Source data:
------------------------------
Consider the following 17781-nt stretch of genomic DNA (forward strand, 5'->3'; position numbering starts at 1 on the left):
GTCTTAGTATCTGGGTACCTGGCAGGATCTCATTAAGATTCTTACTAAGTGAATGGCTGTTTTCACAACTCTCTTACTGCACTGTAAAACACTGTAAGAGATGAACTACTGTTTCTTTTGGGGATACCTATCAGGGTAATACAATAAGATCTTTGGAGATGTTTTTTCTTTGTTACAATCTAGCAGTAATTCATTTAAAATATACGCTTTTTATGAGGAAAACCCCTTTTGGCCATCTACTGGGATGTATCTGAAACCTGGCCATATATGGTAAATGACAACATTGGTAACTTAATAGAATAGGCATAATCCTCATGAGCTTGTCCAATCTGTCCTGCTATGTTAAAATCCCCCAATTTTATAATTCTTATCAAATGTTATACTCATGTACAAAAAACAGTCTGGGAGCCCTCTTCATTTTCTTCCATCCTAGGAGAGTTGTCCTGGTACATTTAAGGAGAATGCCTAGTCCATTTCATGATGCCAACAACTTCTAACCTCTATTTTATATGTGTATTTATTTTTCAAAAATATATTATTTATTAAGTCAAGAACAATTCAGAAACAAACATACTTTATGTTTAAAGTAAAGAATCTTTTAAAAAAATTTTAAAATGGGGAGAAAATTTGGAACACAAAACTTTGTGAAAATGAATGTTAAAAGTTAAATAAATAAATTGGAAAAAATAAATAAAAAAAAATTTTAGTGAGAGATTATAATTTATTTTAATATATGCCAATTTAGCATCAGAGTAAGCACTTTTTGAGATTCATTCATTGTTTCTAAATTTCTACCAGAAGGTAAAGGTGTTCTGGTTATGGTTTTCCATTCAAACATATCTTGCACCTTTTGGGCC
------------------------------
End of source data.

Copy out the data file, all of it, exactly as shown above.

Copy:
Consider the following 17781-nt stretch of genomic DNA (forward strand, 5'->3'; position numbering starts at 1 on the left):
GTCTTAGTATCTGGGTACCTGGCAGGATCTCATTAAGATTCTTACTAAGTGAATGGCTGTTTTCACAACTCTCTTACTGCACTGTAAAACACTGTAAGAGATGAACTACTGTTTCTTTTGGGGATACCTATCAGGGTAATACAATAAGATCTTTGGAGATGTTTTTTCTTTGTTACAATCTAGCAGTAATTCATTTAAAATATACGCTTTTTATGAGGAAAACCCCTTTTGGCCATCTACTGGGATGTATCTGAAACCTGGCCATATATGGTAAATGACAACATTGGTAACTTAATAGAATAGGCATAATCCTCATGAGCTTGTCCAATCTGTCCTGCTATGTTAAAATCCCCCAATTTTATAATTCTTATCAAATGTTATACTCATGTACAAAAAACAGTCTGGGAGCCCTCTTCATTTTCTTCCATCCTAGGAGAGTTGTCCTGGTACATTTAAGGAGAATGCCTAGTCCATTTCATGATGCCAACAACTTCTAACCTCTATTTTATATGTGTATTTATTTTTCAAAAATATATTATTTATTAAGTCAAGAACAATTCAGAAACAAACATACTTTATGTTTAAAGTAAAGAATCTTTTAAAAAAATTTTAAAATGGGGAGAAAATTTGGAACACAAAACTTTGTGAAAATGAATGTTAAAAGTTAAATAAATAAATTGGAAAAAATAAATAAAAAAAAATTTTAGTGAGAGATTATAATTTATTTTAATATATGCCAATTTAGCATCAGAGTAAGCACTTTTTGAGATTCATTCATTGTTTCTAAATTTCTACCAGAAGGTAAAGGTGTTCTGGTTATGGTTTTCCATTCAAACATATCTTGCACCTTTTGGGCC